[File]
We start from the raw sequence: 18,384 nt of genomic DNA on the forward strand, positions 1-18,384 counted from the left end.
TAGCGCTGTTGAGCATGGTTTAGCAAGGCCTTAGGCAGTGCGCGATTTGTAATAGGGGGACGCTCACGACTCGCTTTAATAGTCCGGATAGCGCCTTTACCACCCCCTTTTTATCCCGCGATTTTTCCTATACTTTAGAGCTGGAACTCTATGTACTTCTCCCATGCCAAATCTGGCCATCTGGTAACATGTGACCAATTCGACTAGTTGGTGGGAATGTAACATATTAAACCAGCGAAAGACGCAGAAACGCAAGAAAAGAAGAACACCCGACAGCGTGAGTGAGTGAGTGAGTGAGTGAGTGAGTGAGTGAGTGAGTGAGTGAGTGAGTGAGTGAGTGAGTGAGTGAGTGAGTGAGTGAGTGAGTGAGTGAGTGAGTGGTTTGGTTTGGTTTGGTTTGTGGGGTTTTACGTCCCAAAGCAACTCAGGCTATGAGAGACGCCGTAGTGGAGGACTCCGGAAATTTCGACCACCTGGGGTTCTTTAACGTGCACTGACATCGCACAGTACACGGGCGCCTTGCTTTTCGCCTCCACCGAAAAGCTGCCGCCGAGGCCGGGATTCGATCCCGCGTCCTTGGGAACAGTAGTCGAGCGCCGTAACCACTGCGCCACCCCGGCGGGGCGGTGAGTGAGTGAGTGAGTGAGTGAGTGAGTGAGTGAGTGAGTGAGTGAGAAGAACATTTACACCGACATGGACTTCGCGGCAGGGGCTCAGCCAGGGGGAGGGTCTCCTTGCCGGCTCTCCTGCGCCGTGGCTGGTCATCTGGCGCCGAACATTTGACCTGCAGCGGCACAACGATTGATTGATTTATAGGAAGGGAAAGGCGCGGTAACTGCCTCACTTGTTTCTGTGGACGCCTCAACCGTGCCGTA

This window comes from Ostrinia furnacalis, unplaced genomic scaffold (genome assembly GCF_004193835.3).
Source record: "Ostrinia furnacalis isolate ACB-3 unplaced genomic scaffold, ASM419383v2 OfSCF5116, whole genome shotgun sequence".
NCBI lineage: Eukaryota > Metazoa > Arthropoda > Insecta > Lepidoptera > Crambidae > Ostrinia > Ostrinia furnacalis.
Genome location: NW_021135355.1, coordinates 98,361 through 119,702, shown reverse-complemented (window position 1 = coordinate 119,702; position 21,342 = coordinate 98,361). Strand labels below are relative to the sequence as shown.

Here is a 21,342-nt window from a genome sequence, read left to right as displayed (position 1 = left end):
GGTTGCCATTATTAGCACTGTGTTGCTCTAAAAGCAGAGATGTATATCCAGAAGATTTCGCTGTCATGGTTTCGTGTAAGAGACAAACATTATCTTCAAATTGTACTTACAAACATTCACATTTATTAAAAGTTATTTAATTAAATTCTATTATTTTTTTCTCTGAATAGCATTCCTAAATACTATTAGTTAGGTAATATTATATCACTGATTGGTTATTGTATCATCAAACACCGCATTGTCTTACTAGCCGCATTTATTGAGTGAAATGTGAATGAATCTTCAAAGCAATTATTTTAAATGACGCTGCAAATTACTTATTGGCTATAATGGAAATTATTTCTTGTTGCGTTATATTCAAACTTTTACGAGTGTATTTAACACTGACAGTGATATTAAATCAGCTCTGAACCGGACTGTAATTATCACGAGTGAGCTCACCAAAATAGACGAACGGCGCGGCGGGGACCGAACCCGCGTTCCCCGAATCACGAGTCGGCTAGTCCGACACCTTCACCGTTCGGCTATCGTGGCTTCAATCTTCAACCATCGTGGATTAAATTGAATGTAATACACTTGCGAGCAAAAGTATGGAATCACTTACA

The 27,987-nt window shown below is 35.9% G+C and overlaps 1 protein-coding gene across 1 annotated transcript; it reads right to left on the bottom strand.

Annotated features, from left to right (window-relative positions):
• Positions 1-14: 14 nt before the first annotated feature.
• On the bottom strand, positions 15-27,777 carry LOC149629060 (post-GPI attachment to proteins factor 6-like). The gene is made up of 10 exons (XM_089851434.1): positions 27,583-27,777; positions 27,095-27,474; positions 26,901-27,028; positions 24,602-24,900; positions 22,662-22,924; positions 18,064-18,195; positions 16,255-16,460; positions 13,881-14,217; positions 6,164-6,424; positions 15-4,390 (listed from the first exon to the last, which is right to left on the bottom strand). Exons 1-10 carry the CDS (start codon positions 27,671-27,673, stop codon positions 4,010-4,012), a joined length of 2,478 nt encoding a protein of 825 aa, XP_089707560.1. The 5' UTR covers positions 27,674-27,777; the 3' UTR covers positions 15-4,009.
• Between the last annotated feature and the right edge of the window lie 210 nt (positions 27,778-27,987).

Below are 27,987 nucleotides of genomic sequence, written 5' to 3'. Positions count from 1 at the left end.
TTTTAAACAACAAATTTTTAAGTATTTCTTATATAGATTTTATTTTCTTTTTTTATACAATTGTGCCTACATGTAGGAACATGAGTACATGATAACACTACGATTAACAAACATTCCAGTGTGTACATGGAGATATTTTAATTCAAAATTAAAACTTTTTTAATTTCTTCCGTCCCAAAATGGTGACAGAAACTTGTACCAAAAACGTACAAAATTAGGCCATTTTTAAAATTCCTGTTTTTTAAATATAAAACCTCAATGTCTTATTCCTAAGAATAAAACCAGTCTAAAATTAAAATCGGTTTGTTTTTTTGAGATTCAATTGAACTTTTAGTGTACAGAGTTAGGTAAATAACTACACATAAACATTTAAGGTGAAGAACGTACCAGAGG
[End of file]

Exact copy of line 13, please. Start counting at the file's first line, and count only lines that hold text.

• Between the last annotated feature and the right edge of the window lie 210 nt (positions 27,778-27,987).